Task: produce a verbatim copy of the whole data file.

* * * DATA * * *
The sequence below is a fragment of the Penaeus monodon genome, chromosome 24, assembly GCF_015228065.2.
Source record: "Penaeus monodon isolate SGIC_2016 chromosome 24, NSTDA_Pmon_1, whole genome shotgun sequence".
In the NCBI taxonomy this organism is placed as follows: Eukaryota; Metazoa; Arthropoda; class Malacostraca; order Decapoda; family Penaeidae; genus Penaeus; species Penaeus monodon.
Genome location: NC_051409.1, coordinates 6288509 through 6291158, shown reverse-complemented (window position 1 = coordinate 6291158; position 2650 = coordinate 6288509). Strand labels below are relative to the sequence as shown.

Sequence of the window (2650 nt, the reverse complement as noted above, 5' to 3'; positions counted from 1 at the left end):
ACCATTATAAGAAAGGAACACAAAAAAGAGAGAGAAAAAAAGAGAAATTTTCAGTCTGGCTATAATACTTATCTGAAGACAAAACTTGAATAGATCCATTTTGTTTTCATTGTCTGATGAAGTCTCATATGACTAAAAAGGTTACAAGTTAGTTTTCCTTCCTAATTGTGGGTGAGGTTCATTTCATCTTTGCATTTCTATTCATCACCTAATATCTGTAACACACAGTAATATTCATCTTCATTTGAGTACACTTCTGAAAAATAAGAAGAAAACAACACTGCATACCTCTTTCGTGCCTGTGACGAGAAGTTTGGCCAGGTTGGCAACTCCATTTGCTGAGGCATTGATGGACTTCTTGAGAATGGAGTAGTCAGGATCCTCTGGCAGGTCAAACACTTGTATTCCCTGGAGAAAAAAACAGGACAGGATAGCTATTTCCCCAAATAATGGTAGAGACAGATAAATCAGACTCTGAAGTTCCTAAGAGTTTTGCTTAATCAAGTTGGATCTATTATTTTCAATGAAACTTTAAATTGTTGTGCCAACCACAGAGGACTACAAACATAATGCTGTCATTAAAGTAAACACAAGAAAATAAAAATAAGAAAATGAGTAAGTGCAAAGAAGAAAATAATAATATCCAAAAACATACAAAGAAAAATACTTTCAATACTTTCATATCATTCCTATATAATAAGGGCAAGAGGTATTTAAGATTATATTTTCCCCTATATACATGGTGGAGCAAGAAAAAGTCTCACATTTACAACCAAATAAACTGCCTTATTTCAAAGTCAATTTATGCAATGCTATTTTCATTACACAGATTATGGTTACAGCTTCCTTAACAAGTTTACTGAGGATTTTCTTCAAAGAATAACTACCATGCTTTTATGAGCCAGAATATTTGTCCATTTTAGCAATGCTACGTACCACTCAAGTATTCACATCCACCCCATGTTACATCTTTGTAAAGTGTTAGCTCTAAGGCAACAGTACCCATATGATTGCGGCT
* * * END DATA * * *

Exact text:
The sequence below is a fragment of the Penaeus monodon genome, chromosome 24, assembly GCF_015228065.2.
Source record: "Penaeus monodon isolate SGIC_2016 chromosome 24, NSTDA_Pmon_1, whole genome shotgun sequence".
In the NCBI taxonomy this organism is placed as follows: Eukaryota; Metazoa; Arthropoda; class Malacostraca; order Decapoda; family Penaeidae; genus Penaeus; species Penaeus monodon.
Genome location: NC_051409.1, coordinates 6288509 through 6291158, shown reverse-complemented (window position 1 = coordinate 6291158; position 2650 = coordinate 6288509). Strand labels below are relative to the sequence as shown.

Sequence of the window (2650 nt, the reverse complement as noted above, 5' to 3'; positions counted from 1 at the left end):
ACCATTATAAGAAAGGAACACAAAAAAGAGAGAGAAAAAAAGAGAAATTTTCAGTCTGGCTATAATACTTATCTGAAGACAAAACTTGAATAGATCCATTTTGTTTTCATTGTCTGATGAAGTCTCATATGACTAAAAAGGTTACAAGTTAGTTTTCCTTCCTAATTGTGGGTGAGGTTCATTTCATCTTTGCATTTCTATTCATCACCTAATATCTGTAACACACAGTAATATTCATCTTCATTTGAGTACACTTCTGAAAAATAAGAAGAAAACAACACTGCATACCTCTTTCGTGCCTGTGACGAGAAGTTTGGCCAGGTTGGCAACTCCATTTGCTGAGGCATTGATGGACTTCTTGAGAATGGAGTAGTCAGGATCCTCTGGCAGGTCAAACACTTGTATTCCCTGGAGAAAAAAACAGGACAGGATAGCTATTTCCCCAAATAATGGTAGAGACAGATAAATCAGACTCTGAAGTTCCTAAGAGTTTTGCTTAATCAAGTTGGATCTATTATTTTCAATGAAACTTTAAATTGTTGTGCCAACCACAGAGGACTACAAACATAATGCTGTCATTAAAGTAAACACAAGAAAATAAAAATAAGAAAATGAGTAAGTGCAAAGAAGAAAATAATAATATCCAAAAACATACAAAGAAAAATACTTTCAATACTTTCATATCATTCCTATATAATAAGGGCAAGAGGTATTTAAGATTATATTTTCCCCTATATACATGGTGGAGCAAGAAAAAGTCTCACATTTACAACCAAATAAACTGCCTTATTTCAAAGTCAATTTATGCAATGCTATTTTCATTACACAGATTATGGTTACAGCTTCCTTAACAAGTTTACTGAGGATTTTCTTCAAAGAATAACTACCATGCTTTTATGAGCCAGAATATTTGTCCATTTTAGCAATGCTACGTACCACTCAAGTATTCACATCCACCCCATGTTACATCTTTGTAAAGTGTTAGCTCTAAGGCAACAGTACCCATATGATTGCGGCT